[Show abstract][Hide abstract] ABSTRACT: Plasmodium sporozoites are transmitted through the bite of infected mosquitoes and invade hepatocytes as a first and obligatory step of the parasite life cycle in man. Hepatocyte invasion involves proteins secreted from parasite vesicles called micronemes, the most characterized being the thrombospondin-related adhesive protein (TRAP). Here we investigated the expression and function of another microneme protein recently identified in Plasmodium falciparum sporozoites, apical membrane antigen 1 (AMA-1). P. falciparum AMA-1 is expressed in sporozoites and is lost after invasion of hepatocytes, and anti-AMA-1 antibodies inhibit sporozoite invasion, suggesting that the protein is involved during invasion of hepatocytes. As observed with TRAP, AMA-1 is initially mostly sequestered within the sporozoite. Upon microneme exocytosis, AMA-1 and TRAP relocate to the sporozoite surface, where they are proteolytically cleaved, resulting in the shedding of soluble fragments. A subset of serine protease inhibitors blocks the processing and shedding of both AMA-1 and TRAP and inhibits sporozoite infectivity, suggesting that interfering with sporozoite proteolytic processing may constitute a valuable strategy to prevent hepatocyte infection.
Journal of Biological Chemistry 04/2004; 279(10):9490-6. · 4.65 Impact Factor
[Show abstract][Hide abstract] ABSTRACT: Apical membrane antigen 1 (AMA-1) of Plasmodium falciparum is a leading candidate antigen for inclusion in a malaria subunit vaccine. Its ectodomain can be divided into three subdomains, each with disulfide bond-stabilized structures. Since the majority of antibodies raised against the ectodomain appear to recognize strain-specific epitopes in domain I, we attempted to develop a vaccine formulation which directs the immune response to a region that contains more conserved epitopes. Here we demonstrate that a virosomal formulation of a peptide that mimics the semiconserved loop I of domain III elicits parasite growth-inhibitory antibodies. A synthetic peptide comprising residues 446 to 490 of AMA-1 (AMA-1(446-490)) was conjugated through the N terminus to a derivative of phosphatidylethanolamine and the phosphatidylethanolamine-peptide conjugate was incorporated into immunopotentiating reconstituted influenza virosomes as a human-compatible antigen delivery system. Both cyclized and linear versions of the peptide antigen elicited antibodies which specifically bound to parasite-expressed AMA-1 in Western blotting with parasite lysates as well as in immunofluorescence assays with blood stage parasites. All 11 peptidomimetic-specific monoclonal antibodies generated were cross-reactive with parasite-expressed AMA-1. Antigen binding assays with a library of overlapping cyclic peptides covering the target sequence revealed differences in the fine specificity of these monoclonal antibodies and provided evidence that at least some of them recognized discontinuous epitopes. The two immunodominant epitopes comprised the conserved linear sequences K(459)RIKLN(464) and D(467)DEGNKKII(475). A key feature of the synthetic vaccine formulation proposed here is the display of the peptide antigen in a native-like state on the surface of the virosome.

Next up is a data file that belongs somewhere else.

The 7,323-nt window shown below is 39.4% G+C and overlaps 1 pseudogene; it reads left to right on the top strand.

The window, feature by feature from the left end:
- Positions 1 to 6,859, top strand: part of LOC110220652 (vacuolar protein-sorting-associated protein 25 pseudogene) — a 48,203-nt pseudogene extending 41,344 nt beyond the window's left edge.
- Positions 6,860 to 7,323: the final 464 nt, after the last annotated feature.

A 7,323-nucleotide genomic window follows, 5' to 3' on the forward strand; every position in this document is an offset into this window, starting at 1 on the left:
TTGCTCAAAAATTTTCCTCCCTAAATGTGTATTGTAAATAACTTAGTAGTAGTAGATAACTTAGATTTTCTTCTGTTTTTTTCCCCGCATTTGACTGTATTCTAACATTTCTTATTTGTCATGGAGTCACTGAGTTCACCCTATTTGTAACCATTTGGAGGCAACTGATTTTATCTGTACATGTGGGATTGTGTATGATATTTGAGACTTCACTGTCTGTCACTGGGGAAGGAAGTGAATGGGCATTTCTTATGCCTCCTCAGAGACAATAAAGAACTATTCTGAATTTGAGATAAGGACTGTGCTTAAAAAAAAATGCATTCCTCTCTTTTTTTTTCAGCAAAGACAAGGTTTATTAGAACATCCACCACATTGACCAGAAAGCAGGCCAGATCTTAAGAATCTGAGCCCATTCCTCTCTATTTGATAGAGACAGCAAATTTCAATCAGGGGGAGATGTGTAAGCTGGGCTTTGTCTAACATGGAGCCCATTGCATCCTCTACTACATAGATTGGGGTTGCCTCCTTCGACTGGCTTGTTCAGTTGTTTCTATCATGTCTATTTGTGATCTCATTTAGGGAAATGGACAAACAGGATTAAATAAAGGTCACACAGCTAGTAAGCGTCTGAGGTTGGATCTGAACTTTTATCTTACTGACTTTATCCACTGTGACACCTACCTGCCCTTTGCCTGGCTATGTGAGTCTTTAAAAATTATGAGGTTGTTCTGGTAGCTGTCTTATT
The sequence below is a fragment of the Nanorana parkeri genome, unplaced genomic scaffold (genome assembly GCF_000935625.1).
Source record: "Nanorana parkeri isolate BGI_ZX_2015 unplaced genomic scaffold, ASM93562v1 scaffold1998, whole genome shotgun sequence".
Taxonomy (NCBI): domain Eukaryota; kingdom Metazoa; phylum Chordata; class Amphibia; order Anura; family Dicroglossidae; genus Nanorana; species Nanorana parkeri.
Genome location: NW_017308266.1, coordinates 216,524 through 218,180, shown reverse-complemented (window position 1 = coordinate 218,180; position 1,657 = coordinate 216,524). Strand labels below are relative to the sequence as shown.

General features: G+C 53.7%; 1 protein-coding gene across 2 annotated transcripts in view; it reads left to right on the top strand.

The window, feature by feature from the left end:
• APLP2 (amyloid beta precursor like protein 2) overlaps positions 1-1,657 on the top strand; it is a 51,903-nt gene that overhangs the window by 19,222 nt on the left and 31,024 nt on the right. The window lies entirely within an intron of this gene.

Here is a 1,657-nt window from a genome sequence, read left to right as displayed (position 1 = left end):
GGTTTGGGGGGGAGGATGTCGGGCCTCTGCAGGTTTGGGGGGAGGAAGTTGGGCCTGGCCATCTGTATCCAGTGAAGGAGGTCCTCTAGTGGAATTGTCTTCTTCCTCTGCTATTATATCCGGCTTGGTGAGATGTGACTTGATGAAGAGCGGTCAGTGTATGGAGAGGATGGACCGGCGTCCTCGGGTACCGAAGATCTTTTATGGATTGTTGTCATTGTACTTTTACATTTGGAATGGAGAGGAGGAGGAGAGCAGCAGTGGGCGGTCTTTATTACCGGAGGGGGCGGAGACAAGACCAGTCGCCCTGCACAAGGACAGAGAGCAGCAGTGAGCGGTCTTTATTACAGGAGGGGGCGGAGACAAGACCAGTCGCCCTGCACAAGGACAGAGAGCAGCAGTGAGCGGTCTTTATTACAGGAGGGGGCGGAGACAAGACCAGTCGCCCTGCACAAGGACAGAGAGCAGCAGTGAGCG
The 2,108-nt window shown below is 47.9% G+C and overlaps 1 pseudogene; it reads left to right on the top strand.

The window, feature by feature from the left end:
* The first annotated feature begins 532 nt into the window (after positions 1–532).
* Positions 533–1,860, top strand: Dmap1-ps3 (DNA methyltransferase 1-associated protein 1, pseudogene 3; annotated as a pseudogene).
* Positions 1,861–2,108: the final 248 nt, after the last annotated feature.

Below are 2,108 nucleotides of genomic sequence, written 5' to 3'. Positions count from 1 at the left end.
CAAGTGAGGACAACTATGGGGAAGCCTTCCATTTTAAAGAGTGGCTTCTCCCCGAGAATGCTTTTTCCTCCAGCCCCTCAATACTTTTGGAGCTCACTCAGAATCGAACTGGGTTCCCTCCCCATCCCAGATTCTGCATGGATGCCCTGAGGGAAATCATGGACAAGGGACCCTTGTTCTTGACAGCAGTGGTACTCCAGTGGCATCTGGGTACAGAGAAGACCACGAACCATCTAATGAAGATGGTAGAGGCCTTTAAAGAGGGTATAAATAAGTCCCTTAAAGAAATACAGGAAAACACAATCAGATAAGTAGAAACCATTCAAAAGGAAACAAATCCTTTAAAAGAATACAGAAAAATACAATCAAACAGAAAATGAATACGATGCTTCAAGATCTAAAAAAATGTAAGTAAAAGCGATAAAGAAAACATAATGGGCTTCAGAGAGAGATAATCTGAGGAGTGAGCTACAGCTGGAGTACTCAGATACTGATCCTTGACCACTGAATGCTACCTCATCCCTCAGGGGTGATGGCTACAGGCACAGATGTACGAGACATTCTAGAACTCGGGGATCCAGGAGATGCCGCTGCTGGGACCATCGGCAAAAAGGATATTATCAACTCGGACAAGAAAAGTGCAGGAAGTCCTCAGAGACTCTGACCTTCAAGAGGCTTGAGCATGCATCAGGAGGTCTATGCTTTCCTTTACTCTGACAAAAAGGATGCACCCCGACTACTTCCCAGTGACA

Infection and Immunity 09/2003; 71(8):4749-58. · 4.07 Impact Factor
[Show abstract][Hide abstract] ABSTRACT: We have identified a novel conserved protein of Plasmodium falciparum, designated D13, that is stage-specifically expressed in asexual blood stages of the parasite. The predicted open reading frame (ORF) D13 contains 863 amino acids with a calculated molecular mass of 99.7 kDa and displays a repeat region composed of pentapeptide motives. Northern blot analysis with lysates of synchronized blood stage parasites showed that D13 is highly expressed at the mRNA level during schizogony. The first N'-terminal 138 amino acids of D13 were expressed in Escherichia coli and the purified protein was used to generate anti-D13 monoclonal antibodies (MAbs). Using total lysates of blood stage parasites and Western blot analysis, these MAbs stained one single band of approximately 100 kDa, corresponding to the predicted molecular mass of ORF D13. Western blot analysis demonstrated further that D13 is expressed during schizogony, declines rapidly in early ring stages and is undetectable in trophozoites. D13 protein is localized in individual merozoites in a distinct area, as demonstrated by indirect immunofluorescence analysis. After subcellular fractionation, D13 was confined to the pelleted fraction of the parasite lysate and its extraction by alkaline carbonate buffer treatment indicated that D13 is not a membrane-integral protein. Inclusion of certain anti-D13 MAbs into in vitro cultures of blood stage parasites resulted in considerable reduction in parasite growth. The N'-terminal domain encompassing 158 amino acids is 94 and 95%, respectively, identical at the amino acid level between Plasmodium knowlesi, Plasmodium yoelii, and P. falciparum. In summary, we describe a novel stage-specifically expressed, highly conserved gene product of P. falciparum that is recognized by parasite growth inhibitory antibodies.
Infection and Immunity 05/2003; 71(4):2173-81. · 4.07 Impact Factor